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Architecture

General smart dust mote architecture

Power considerations
Batteries: 1 J/mm storage
Capacitors: 10 mJ/mm usable storage
Solar cells: 1 J/(mm day) in sunlight or
1-10 mJ/(mm day) indoors
Optical receiver: 0.1 nJ/bit
Optical transmitter: 1 nJ/bit
A/D converter: 1 nJ/sample
Computation: 1 pJ/instruction

1000 8-bit operations per sample will


not make a big difference in power
used.
1 mJ per day from a solar cell indoors
will be sufficient for making a
measurement every second,
processing the result and
transmitting it.

Low-energy computation
Smaller transistors with less parasitic
capacitance consume less dynamic
power.
Reduced supply voltage also means
less dynamic power.
Leakage currents can be decreased
by reverse biasing the channel-tosource junction.
Clock rates of 1-100 kHz are
sufficient for working with some
important types of physical signals.

Wireless communication
power
Radio communication currently
requires several mW of power and
preferably antennas longer than a
millimeter.
Semiconductor lasers and diode
receivers can use less power and are
more directional.
The Smart Dust project explored
optical communication.

Passive reflective systems


A MEMS corner cube reflector (CCR)
with a side that can be tilted
Less than 1 nJ used per transition
The mote can use the CCR to
communicate with a base station
equipped with a light source.

MEMs Controlled corner cube


retro reflector
Perfectly aligned corner cube reflects
light at the exact same direction of
incidence
MEMs control of one of the corner
cube sides alignment enables
modulation
Energy consumption of about 1pJ/bit
@ 1kb/sec
Range up to 1km

The different parts


The laser diode

The microlens

The MEM mirror

Active steered laser


systems
Semiconductor laser
Collimating lens
MEMS steerable micromirror

Smart dust active transmitter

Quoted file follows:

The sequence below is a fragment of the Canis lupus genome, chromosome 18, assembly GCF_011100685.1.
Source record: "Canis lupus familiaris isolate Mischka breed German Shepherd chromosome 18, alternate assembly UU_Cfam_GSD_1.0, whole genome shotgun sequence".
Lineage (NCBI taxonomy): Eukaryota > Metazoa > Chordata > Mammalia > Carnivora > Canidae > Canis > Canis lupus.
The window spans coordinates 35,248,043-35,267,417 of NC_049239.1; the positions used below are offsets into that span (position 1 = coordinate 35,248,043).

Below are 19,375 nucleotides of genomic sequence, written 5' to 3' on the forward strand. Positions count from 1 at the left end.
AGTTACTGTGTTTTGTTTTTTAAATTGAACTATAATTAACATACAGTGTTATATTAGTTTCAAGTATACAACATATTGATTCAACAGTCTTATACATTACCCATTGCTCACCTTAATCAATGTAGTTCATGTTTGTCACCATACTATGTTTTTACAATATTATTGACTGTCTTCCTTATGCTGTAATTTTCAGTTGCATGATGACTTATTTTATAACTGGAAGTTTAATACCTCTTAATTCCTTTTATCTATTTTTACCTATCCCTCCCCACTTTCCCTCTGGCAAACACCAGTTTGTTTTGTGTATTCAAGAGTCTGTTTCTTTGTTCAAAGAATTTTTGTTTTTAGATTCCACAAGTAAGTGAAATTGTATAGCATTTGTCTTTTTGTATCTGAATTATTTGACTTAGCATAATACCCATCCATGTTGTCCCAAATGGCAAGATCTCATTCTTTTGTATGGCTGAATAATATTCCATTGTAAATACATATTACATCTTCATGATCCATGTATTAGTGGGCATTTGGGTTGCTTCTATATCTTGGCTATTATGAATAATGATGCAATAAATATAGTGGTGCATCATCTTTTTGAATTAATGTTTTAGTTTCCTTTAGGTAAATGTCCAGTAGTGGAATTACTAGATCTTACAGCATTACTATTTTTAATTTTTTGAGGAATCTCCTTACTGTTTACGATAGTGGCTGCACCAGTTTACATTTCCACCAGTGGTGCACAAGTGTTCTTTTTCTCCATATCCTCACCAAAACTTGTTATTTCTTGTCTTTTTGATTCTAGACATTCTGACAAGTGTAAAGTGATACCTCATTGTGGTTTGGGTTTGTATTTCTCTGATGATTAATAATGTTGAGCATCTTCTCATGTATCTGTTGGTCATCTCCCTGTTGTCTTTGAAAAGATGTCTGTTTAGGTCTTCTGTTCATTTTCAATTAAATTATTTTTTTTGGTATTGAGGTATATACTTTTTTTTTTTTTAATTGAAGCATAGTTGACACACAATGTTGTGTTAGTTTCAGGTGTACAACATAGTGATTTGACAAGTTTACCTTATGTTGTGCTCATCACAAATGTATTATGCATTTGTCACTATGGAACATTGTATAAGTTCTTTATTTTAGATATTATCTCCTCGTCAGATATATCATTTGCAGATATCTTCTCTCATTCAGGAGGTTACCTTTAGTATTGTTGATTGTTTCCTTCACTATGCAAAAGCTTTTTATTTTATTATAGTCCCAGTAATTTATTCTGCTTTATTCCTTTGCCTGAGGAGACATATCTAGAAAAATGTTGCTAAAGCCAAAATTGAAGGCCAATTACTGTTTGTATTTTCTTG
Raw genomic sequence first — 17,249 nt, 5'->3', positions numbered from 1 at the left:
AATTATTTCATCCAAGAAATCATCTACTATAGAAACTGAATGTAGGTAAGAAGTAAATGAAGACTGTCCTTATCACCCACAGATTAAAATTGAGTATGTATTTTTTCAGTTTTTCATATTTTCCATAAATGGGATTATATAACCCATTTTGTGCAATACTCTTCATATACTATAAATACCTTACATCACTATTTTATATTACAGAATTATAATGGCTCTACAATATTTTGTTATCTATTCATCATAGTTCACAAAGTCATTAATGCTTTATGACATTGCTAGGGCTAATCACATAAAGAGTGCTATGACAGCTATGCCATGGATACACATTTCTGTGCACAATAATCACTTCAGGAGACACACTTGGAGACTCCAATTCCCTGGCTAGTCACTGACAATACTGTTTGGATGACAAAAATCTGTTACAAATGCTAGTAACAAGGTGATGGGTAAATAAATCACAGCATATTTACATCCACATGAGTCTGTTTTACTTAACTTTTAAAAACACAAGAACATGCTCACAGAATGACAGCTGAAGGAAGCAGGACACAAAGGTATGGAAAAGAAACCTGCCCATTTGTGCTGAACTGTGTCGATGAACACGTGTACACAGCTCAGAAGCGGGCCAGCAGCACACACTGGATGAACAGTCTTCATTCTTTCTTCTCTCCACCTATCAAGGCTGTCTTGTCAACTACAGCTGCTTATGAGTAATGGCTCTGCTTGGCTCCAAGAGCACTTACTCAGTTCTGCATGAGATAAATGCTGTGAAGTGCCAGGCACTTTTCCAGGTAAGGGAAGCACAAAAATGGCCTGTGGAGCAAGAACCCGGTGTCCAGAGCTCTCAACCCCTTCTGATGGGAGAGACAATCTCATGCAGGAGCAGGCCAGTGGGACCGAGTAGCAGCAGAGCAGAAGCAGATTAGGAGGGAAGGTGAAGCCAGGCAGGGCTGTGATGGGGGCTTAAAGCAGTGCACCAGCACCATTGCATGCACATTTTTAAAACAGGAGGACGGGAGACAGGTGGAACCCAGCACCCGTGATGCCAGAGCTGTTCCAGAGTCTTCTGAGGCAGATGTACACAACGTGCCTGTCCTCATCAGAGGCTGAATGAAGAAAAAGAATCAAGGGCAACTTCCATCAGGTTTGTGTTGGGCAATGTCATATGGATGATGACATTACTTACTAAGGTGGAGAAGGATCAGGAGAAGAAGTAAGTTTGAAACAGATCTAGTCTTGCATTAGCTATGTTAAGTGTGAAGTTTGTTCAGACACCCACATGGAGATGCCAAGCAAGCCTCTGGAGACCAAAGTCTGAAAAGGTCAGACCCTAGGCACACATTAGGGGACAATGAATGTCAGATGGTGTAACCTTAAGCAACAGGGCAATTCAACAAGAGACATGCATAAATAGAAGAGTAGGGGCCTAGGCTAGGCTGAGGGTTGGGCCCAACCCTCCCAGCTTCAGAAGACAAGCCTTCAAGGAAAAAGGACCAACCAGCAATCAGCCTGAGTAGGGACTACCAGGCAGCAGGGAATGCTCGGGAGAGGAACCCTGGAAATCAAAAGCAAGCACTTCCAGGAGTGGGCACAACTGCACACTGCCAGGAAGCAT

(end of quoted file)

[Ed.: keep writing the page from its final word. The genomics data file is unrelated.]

Incorporates a laser, lens and a MEM steering mirror
1mrad transmission
Data rate of approx. 5Mb/sec
Energy consumption depends on distance and
detector size

Base station architecture


Hand held
Binoculars
Palm
Cell phone

Laptop computer
Command center
Unmanned vehicle (land, sea, air)
Autonomous systems

Base station architecture

An Ultra-Low Energy Microcontroller for


Smart Dust Wireless Sensor Networks
Creators of the microcontroller
Brett A. Warneke
Kristofer S.J. Pister

Application of microcontroller
The microcontroller was developed
for this prototype smart dust mote.

Architectural features
Highly independent subsystems
Component-level clock gating in
decoder
Processor halt mode
Guarded ALU inputs
Multiple busses
Harvard architecture
Load-store RISC

Main oscillator
Runs continuously at a few kHz
Operates real time clock and five
timers
One timer for each sensor sampling
period
One timer for invoking the
transmitter
One timer for invoking the receiver
One timer for waking up the
datapath

ADC automation
The ADC is configurable to different
levels of automation.
At the minimum level, the sensor and
sample and hold are activated.
At the maximum level, the voltage is
compared to a threshold and, if the
threshold is exceeded, converted and
stored in the SRAM along with a time
stamp.

Transmitter
The processor core uses two
registers to specify what memory
blocks contain data to be
transmitted.
The transmitter formats the data into
packets and transmits them
asynchronously to the CCR.

Specifications